I was propped on pillows in bed writing yesterday’s blog post. My husband was in the backyard, bundled up and headed out to the back field and woods with the good old dog. Bang! Something hit the window.
“Bird strike!” I could hear him say.
I opened the window, leaned out, looked down and said, “Bring me the bird.”
He bought me the bird. I stepped out on the back deck to see.
I’m not good with sparrow ID, but later we figured out was a White-throated Sparrow… probably one of the less boldly marked ones, known as “tan-striped,”
… with a buff-on-brown face pattern instead of white-on-black.
“Will it be okay?” he asked.
“I think so. It looks likes it’s all in one piece, just stunned. I will do what I’ve done with the other ones.”
I brought it inside to warm up, and because I didn’t have a coat on and it was very cold outside. It was panting a little.
Winter is a bad time for bird strikes at our house, probably because the leaves are off the trees and there is more light and more reflection from the low angle of the sun. We have decals on the big south-side windows where strikes happen, but I think the hawk that has been hanging around may be scaring some birds into the windows.
More on window collisions, how to prevent them, and how to help the stunned birds, from my own experience: Blackbird, fly. And from Cornell Lab of Ornithology…
How to Help a Window Collision Victim
If you find a bird dazed from a window hit, place it in a dark container with a lid such as a shoebox, and leave it somewhere warm and quiet, out of reach of pets and other predators. If the weather is extremely cold, you may need to take it inside. Do not try to give it food and water, and resist handling it as much as possible. The darkness will calm the bird while it revives, which should occur within a few minutes, unless it is seriously injured. Release it outside as soon as it appears awake and alert. If the bird doesn’t recover in a couple of hours, you should take it to a veterinarian or wildlife rehabilitator.
The bird seemed capable of reviving and I didn’t want it to revive in my hand and fly around the house so I put it in a sheltered sunny spot outside where I could keep an eye on it – the window feeder. I had to keep the cat out of the room.
Pretty little bird.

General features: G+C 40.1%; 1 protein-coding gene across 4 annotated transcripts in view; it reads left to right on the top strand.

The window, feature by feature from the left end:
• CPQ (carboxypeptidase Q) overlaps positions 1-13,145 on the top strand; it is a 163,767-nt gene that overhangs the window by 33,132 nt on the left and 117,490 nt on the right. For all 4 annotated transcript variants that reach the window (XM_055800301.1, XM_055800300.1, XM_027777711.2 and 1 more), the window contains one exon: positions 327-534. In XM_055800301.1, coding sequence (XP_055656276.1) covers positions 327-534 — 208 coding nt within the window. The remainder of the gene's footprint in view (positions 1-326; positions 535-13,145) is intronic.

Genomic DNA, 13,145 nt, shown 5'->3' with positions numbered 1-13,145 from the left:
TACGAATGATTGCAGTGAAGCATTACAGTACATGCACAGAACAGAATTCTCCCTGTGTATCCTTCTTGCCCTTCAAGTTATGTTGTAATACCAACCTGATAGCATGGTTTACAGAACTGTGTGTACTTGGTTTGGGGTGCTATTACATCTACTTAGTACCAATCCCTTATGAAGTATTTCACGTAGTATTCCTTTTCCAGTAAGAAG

It puffed up its feathers to stay warm. Its eyes were open and it was moving a bit. Finally I went outside and picked it up. It flew out of my hand and into the woods.
My husband was back inside by then, in the kitchen. I went and reported: “The bird is okay! It flew off into the woods!”
“Awesome,” he said.
We looked at the pictures I had taken and identified the species together. We were bonding over birds.
Smithsonian Migratory Bird Center: A Closer Look at an Ordinary Species
Although white-throated sparrows are indeed common, they should by no means be considered ordinary. These sparrows exhibit a characteristic that is rare in birds, they show genetically-based plumage polymorphism. In other words, these sparrows come in two different color forms, or morphs.
… an individual almost always pairs with another of the opposite color morph for breeding. And despite the fact that images of the white-striped morph are more frequently presented to illustrate the species, the two color morphs actually occur in relatively equal numbers in the population.
Most interesting is that behavior differs between color morphs, especially during the breeding season. Both male and female white-stripe birds are more aggressive than tan-stripe birds. In fact, white-striped females will even sing and contribute to territorial defense, whereas tan-striped females do not. In contrast, tan-striped birds of both sexes provide more care to their young than white-striped birds do.
…there is some evidence to suggest that females of both color morphs prefer the less aggressive, more faithful and parental tan-striped males, while males of both morphs prefer white-striped females. As is the case in many bird species, however, female choice dictates pair bonds. The more aggressive white-striped females appear to outcompete tan-striped females for access to the preferred tan-striped males, leaving tan-striped females to pair with white-striped males.
Regardless of how opposite morph pairs are formed, this mating style seems to equalize the aggressive and parental qualities of the different pair types. That is, the low aggression and high parental care of tan-striped females offsets the high aggression and low parental care of white-striped males. In pairs formed of tan-striped males and white-striped females, each seems to contribute equally to territory defense and parental care.
This morph-specific variation in behavior has drawn a great deal of attention from scientists investigating bird behavior. White-throated sparrows have been the focus of myriad ornithological studies of aggression, parental care, habitat selection, migration, mate choice, extra-pair mating, and polymorphism in birds. In addition, white-throateds have become a model species for studying the physiological mechanisms that control bird behavior. For example, recent studies suggest that behavioral differences between the color morphs are associated with morph-specific differences in hormone levels and brain anatomy.
Discoveries such as these provide new and fascinating insights into the factors that influence bird behavior, and spur further research. This common species has an uncommon amount to teach us.